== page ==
Both my Spanish and Asian identities equally define me and have influenced who I am today.
As a Filipino and Puerto Rican, Nicole has struggled with her intersectional identity and sense of belonging. Today, Nicole has reclaimed her identity and has been inspired to create a Hispanic and Latinx community at Microsoft’s new Atlanta site.
I have many fond childhood memories of visiting Puerto Rico. I remember all the family gatherings at my great-grandmother’s house, visiting the local swimming hole near my grandmother’s town of Arecibo, spending time with family under the palm trees in Palmas del Mar, and kayaking in the bioluminescent bay in Vieques. When I was younger, I spent a lot of time getting to know my Hispanic roots. My Puerto Rican grandparents stayed at our home in New Jersey and immersed us in their culture—through food, music, and stories. These experiences helped me learn about my Hispanic identity.
It wasn’t until my family moved to Georgia that I got connected more to my Filipino roots. In 2000, most of my Filipino family moved from New Jersey and New York to Georgia, or what I like to call “the mass migration.” Every weekend, my family would gather at someone’s house to eat, socialize, play, and just spend time with each other, which exposed me to family members and elders who taught me more about my Filipino side. My experience strengthened my identity as an Asian, which helped me finally feel “whole” because I had grown strong connections to both sides of my cultural identity.
But when I left for college, my identity became fragmented. I noticed that people’s body language or behavior changed toward me after I told them I didn’t speak Spanish. At times, others looked at me and made assumptions about where I’m from, but I didn’t fit the picture in their minds. My experience with exclusionary behavior from others ultimately led me to actively avoid certain spaces. It made me question whether I was Hispanic enough.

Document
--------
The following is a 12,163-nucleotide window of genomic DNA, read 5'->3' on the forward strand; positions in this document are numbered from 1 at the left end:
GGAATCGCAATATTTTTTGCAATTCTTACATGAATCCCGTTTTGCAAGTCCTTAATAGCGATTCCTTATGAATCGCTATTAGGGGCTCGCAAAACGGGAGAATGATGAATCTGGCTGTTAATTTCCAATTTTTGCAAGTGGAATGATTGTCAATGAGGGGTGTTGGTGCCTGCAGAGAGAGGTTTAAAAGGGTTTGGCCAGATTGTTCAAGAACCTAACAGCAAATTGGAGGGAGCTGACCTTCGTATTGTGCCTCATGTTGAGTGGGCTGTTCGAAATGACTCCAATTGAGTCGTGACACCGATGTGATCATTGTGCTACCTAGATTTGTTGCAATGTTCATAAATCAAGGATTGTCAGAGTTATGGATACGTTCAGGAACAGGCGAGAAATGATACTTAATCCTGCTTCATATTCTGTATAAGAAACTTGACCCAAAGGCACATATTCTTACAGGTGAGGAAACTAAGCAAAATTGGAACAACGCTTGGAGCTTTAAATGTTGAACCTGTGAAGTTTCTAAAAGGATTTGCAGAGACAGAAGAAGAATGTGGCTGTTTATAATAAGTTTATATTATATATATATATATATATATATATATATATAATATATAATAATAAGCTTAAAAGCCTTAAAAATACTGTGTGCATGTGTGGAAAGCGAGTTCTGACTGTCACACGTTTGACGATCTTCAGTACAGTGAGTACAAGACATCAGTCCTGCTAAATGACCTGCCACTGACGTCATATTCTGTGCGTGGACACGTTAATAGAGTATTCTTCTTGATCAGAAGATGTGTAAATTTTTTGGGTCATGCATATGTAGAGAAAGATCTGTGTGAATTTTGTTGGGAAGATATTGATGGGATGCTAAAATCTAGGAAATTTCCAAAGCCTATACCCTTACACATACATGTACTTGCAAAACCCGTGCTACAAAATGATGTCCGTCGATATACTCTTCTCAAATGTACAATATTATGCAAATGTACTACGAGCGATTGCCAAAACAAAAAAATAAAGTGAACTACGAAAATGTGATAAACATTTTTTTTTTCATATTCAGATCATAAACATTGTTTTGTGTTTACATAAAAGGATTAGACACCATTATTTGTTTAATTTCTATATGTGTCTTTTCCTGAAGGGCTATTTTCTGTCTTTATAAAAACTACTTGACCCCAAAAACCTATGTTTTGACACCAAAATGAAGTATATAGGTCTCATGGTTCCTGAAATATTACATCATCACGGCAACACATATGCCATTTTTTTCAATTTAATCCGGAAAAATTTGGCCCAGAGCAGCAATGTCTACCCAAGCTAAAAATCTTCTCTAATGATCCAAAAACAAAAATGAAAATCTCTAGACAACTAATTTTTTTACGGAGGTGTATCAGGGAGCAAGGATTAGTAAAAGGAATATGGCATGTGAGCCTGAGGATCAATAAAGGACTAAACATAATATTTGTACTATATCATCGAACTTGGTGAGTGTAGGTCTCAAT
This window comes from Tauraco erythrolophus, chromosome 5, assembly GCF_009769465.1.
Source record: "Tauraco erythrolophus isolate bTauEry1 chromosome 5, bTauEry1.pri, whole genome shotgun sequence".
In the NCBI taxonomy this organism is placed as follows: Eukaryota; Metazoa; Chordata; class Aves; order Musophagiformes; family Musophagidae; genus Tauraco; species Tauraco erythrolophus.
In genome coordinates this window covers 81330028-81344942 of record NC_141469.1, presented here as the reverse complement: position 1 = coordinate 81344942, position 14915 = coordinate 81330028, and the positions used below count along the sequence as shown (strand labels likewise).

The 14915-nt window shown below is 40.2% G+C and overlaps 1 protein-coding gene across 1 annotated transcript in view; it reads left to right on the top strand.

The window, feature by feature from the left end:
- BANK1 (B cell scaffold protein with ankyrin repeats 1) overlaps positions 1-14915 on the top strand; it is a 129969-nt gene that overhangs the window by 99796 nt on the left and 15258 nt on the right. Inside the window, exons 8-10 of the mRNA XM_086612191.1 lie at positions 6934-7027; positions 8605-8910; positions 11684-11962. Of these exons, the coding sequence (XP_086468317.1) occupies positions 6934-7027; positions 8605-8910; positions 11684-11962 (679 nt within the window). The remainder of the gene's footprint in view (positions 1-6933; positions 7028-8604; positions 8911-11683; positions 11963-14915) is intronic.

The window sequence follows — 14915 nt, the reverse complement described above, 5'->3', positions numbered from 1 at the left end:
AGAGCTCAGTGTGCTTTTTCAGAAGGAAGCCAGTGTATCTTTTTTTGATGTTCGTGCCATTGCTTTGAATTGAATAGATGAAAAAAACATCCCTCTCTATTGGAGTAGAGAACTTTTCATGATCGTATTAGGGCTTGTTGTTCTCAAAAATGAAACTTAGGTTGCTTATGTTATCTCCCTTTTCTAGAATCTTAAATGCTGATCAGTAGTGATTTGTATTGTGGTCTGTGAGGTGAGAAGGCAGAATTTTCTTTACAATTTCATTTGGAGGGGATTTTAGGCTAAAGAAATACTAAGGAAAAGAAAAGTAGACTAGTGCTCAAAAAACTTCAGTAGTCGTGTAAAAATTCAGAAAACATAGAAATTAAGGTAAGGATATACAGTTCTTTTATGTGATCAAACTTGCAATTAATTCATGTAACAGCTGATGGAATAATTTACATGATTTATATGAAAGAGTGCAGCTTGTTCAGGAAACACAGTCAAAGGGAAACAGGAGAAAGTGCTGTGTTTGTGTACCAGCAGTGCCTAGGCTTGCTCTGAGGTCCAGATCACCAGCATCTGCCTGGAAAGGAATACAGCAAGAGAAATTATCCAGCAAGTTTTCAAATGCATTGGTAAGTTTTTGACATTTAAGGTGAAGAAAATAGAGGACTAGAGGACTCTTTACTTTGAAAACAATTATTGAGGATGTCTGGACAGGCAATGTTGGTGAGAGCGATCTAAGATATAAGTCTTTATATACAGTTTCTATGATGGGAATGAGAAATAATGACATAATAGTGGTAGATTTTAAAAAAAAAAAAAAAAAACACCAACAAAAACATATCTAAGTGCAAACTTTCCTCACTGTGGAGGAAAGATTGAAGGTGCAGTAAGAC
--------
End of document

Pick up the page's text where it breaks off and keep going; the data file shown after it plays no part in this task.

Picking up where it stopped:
Looking back, I realize that I let these experiences hold power over my self-identity for too long. After joining Microsoft, I attended a conference and made a visit to the Pulse Memorial with a colleague, Zach, who also has an intersectional identity. During the site visit, we had a heartfelt discussion about identity. He reinforced that my layers of intersectionality mean that I don’t have to fit into only one identity—both my Hispanic and Asian identities equally define me and have influenced who I am today. Just because my life’s circumstances, culture, and upbringing are different from some others in my communities, it doesn’t make me any less of my identity.
That’s when I started my journey to piece my identity back together. At work, I wanted to form a community that was open and welcoming to help others find where they belong. I built a group for the Hispanic and Latinx employees at the Microsoft site in Atlanta to give them that opportunity to connect with others and find a sense of community. It’s been so exciting to see our employees and allies come together to welcome and support each other.
To this day, the most important thing I’ve learned is that the only person who defines me is myself. And that is enough. I don’t feel the need to pressure myself to prove anything about my identity. Now, I refer to my identity as a compass—I was born and raised in the North, I live in the South, and I have family from the East and West. This is who I am, and it’s a part of my experience and family history.
I always have a picture of my family in the back of my mind. They mean the most to me, and I’m grateful for every experience that has helped me learn and embrace my intersectional identity. I am truly proud to be Hispanic and Asian.